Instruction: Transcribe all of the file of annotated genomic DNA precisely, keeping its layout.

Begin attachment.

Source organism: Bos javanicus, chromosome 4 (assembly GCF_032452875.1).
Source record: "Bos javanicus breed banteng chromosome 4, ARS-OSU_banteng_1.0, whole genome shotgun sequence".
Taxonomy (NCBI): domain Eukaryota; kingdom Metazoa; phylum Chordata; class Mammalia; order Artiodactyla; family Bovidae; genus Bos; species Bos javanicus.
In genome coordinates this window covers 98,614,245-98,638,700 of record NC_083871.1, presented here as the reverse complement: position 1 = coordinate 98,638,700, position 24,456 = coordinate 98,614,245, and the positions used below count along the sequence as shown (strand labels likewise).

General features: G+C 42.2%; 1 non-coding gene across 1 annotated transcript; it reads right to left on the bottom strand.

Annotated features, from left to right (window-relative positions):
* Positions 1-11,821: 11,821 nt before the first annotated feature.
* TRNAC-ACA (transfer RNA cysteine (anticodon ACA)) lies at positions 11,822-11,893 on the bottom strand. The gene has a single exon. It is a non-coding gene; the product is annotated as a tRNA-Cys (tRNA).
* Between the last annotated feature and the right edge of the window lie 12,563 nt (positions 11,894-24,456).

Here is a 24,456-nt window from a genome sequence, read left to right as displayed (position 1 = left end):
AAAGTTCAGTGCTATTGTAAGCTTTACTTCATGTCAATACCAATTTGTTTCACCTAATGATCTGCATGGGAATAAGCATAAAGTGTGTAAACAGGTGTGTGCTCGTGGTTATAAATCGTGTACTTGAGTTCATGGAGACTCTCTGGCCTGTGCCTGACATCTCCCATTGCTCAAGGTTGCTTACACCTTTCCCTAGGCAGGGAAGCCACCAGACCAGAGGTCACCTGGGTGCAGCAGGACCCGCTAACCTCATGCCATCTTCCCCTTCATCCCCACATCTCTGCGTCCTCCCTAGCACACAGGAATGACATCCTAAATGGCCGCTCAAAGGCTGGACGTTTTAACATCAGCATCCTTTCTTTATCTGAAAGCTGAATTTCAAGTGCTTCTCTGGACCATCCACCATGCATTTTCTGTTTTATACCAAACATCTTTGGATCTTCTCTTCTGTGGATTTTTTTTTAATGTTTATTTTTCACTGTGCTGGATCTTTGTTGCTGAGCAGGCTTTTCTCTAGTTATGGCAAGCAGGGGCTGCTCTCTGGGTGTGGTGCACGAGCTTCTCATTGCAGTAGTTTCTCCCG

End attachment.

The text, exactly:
Source organism: Bos javanicus, chromosome 4 (assembly GCF_032452875.1).
Source record: "Bos javanicus breed banteng chromosome 4, ARS-OSU_banteng_1.0, whole genome shotgun sequence".
Taxonomy (NCBI): domain Eukaryota; kingdom Metazoa; phylum Chordata; class Mammalia; order Artiodactyla; family Bovidae; genus Bos; species Bos javanicus.
In genome coordinates this window covers 98,614,245-98,638,700 of record NC_083871.1, presented here as the reverse complement: position 1 = coordinate 98,638,700, position 24,456 = coordinate 98,614,245, and the positions used below count along the sequence as shown (strand labels likewise).

General features: G+C 42.2%; 1 non-coding gene across 1 annotated transcript; it reads right to left on the bottom strand.

Annotated features, from left to right (window-relative positions):
* Positions 1-11,821: 11,821 nt before the first annotated feature.
* TRNAC-ACA (transfer RNA cysteine (anticodon ACA)) lies at positions 11,822-11,893 on the bottom strand. The gene has a single exon. It is a non-coding gene; the product is annotated as a tRNA-Cys (tRNA).
* Between the last annotated feature and the right edge of the window lie 12,563 nt (positions 11,894-24,456).

Here is a 24,456-nt window from a genome sequence, read left to right as displayed (position 1 = left end):
AAAGTTCAGTGCTATTGTAAGCTTTACTTCATGTCAATACCAATTTGTTTCACCTAATGATCTGCATGGGAATAAGCATAAAGTGTGTAAACAGGTGTGTGCTCGTGGTTATAAATCGTGTACTTGAGTTCATGGAGACTCTCTGGCCTGTGCCTGACATCTCCCATTGCTCAAGGTTGCTTACACCTTTCCCTAGGCAGGGAAGCCACCAGACCAGAGGTCACCTGGGTGCAGCAGGACCCGCTAACCTCATGCCATCTTCCCCTTCATCCCCACATCTCTGCGTCCTCCCTAGCACACAGGAATGACATCCTAAATGGCCGCTCAAAGGCTGGACGTTTTAACATCAGCATCCTTTCTTTATCTGAAAGCTGAATTTCAAGTGCTTCTCTGGACCATCCACCATGCATTTTCTGTTTTATACCAAACATCTTTGGATCTTCTCTTCTGTGGATTTTTTTTTAATGTTTATTTTTCACTGTGCTGGATCTTTGTTGCTGAGCAGGCTTTTCTCTAGTTATGGCAAGCAGGGGCTGCTCTCTGGGTGTGGTGCACGAGCTTCTCATTGCAGTAGTTTCTCCCG